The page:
Jack Almeleh, M.D. is a Board-Certified psychiatrist who practiced in Manhattan but has since retired to South Florida. While other South Florida retirees spend their time at the beach, Dr. Almeleh spent it writing a book: “Finding The Right Pieces: A Guide Book for Personal Relationships” (Stillwater River Publications; $12.95).
“The purpose of this book is to present models of relationships - casual relationships, friendships, and romantic relationships - that are easy to understand, and, if kept in mind, can enable the reader to function more comfortably and find fulfilling relationships.”
In “Finding The Right Pieces,” Dr. Almeleh uses jigsaw puzzle pieces to represent who we are as individuals. “People are different. And in this book, we represent that difference by a unique shape to a person’s jigsaw puzzle piece. Showing the true shape of one’s jigsaw puzzle piece is an essential first step in finding and establishing long-term satisfying personal relationships.”
Dr. Almeleh defines a friend as “someone whose company you enjoy.” Why do we enjoy a friend’s company? It is because s/he is very much like ourselves; with similar interests, values, cultural background, intelligence, humor, etc. Using the jigsaw puzzle piece model, Almeleh argues that “if your friend’s puzzle piece resembles yours, then your puzzle piece resembles your friend’s.”
This, the good doctor concludes, “is the major point of this book. ... It takes time to find friends. Have the courage to approach and socialize with people you’re somewhat attracted to as a possible friend. You may find that a friend’s friend may be better suited to your as a friend than your initial friend.”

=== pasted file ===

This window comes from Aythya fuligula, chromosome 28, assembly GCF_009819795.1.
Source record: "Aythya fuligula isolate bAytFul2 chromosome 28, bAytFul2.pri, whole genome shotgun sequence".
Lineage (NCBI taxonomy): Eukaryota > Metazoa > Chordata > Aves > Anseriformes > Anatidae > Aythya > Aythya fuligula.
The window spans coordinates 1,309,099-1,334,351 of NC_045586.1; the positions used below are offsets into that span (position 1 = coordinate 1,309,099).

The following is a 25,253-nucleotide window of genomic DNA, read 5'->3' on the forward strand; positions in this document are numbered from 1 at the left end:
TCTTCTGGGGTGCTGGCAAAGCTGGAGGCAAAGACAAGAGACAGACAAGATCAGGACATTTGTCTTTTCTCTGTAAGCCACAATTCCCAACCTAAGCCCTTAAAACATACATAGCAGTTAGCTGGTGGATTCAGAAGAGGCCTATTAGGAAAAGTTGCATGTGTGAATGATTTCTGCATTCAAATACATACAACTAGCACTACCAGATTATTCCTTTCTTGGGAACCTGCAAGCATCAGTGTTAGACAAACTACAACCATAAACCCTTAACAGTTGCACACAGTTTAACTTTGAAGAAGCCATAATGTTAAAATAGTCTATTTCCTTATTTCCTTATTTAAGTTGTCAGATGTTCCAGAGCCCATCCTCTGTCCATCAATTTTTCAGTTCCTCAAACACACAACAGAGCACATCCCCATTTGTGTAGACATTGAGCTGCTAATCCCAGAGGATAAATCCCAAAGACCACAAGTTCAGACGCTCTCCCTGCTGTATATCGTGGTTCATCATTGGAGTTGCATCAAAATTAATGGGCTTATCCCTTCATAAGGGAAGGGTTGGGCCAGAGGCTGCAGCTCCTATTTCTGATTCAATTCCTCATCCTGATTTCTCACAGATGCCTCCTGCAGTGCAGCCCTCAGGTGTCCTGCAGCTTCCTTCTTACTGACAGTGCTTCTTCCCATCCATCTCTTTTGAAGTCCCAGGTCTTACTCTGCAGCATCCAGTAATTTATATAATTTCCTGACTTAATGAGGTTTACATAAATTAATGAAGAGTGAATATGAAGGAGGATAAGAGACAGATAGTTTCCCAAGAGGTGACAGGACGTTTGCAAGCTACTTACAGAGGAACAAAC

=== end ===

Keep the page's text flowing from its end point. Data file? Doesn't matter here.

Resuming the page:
That is, if the pieces fit.
What about romantic relationships? Here Dr. Almeleh agrees with the notion that opposites attract, “that is, opposite personality character traits create a sexual chemistry.” Applying his jigsaw puzzle thesis to romantic relationships, he defines a stable romantic relationship as “two jigsaw puzzle pieces that fit together, or are complementary on one side of the puzzle pieces, but are similar in shape on the sides of the puzzle pieces that don’t interlock. Thus, the pair of puzzle pieces would have the characteristics of both a sexual attraction as well as a friendship.”
Dr. Almeleh is quick to point out that “the jigsaw puzzle models of relationships - both for friendships and romantic relationship - are the same for both gay and straight individuals.”
Almeleh admits that since “men, due to genetic factors, are inherently more sexually driven than women, we would expect to see more frequent sexual activity among gay male couples compared to straight couples.” Even so, the doctor emphasizes, “in a gay romantic relationship the same factors determine the choice of a life partner and the stability of a romantic relationship as in a straight relationship. It is important to remember that a romantic attachment is primarily an emotional attachment. And it doesn’t matter whether the individual is straight or gay.”
Finding The Right Pieces is a quick and easy book to read; only 80 pages but chock-full of useful information. Whether this book will help you find your new best friend or the love of your life is anyone’s guess. Whatever the consequences, Dr. Almeleh’s ideas will give you plenty of food for thought, regardless of whether your puzzle piece fits.